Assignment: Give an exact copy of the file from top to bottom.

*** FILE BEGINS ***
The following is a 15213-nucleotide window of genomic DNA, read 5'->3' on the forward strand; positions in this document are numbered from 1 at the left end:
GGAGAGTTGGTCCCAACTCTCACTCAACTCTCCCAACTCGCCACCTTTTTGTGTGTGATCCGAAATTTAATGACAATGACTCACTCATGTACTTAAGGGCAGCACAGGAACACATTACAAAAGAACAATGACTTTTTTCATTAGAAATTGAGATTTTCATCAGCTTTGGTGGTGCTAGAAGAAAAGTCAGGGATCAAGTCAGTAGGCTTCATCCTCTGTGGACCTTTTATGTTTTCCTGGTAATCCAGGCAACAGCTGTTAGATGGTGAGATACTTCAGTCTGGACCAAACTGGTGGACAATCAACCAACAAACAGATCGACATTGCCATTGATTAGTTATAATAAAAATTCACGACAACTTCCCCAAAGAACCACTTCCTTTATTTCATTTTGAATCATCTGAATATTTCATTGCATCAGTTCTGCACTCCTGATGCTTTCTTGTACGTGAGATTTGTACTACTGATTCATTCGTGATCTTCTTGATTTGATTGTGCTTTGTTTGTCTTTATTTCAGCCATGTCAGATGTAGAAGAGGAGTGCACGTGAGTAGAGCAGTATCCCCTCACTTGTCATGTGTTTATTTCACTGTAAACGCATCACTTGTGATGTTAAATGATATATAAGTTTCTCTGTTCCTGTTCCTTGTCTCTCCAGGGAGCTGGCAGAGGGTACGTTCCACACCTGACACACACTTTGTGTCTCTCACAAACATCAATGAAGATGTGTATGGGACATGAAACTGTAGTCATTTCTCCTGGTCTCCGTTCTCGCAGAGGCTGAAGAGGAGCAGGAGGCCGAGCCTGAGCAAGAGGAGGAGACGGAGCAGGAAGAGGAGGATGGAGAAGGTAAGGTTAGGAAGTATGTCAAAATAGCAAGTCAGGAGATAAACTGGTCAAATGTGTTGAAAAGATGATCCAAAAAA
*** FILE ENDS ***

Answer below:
The following is a 15213-nucleotide window of genomic DNA, read 5'->3' on the forward strand; positions in this document are numbered from 1 at the left end:
GGAGAGTTGGTCCCAACTCTCACTCAACTCTCCCAACTCGCCACCTTTTTGTGTGTGATCCGAAATTTAATGACAATGACTCACTCATGTACTTAAGGGCAGCACAGGAACACATTACAAAAGAACAATGACTTTTTTCATTAGAAATTGAGATTTTCATCAGCTTTGGTGGTGCTAGAAGAAAAGTCAGGGATCAAGTCAGTAGGCTTCATCCTCTGTGGACCTTTTATGTTTTCCTGGTAATCCAGGCAACAGCTGTTAGATGGTGAGATACTTCAGTCTGGACCAAACTGGTGGACAATCAACCAACAAACAGATCGACATTGCCATTGATTAGTTATAATAAAAATTCACGACAACTTCCCCAAAGAACCACTTCCTTTATTTCATTTTGAATCATCTGAATATTTCATTGCATCAGTTCTGCACTCCTGATGCTTTCTTGTACGTGAGATTTGTACTACTGATTCATTCGTGATCTTCTTGATTTGATTGTGCTTTGTTTGTCTTTATTTCAGCCATGTCAGATGTAGAAGAGGAGTGCACGTGAGTAGAGCAGTATCCCCTCACTTGTCATGTGTTTATTTCACTGTAAACGCATCACTTGTGATGTTAAATGATATATAAGTTTCTCTGTTCCTGTTCCTTGTCTCTCCAGGGAGCTGGCAGAGGGTACGTTCCACACCTGACACACACTTTGTGTCTCTCACAAACATCAATGAAGATGTGTATGGGACATGAAACTGTAGTCATTTCTCCTGGTCTCCGTTCTCGCAGAGGCTGAAGAGGAGCAGGAGGCCGAGCCTGAGCAAGAGGAGGAGACGGAGCAGGAAGAGGAGGATGGAGAAGGTAAGGTTAGGAAGTATGTCAAAATAGCAAGTCAGGAGATAAACTGGTCAAATGTGTTGAAAAGATGATCCAAAAAA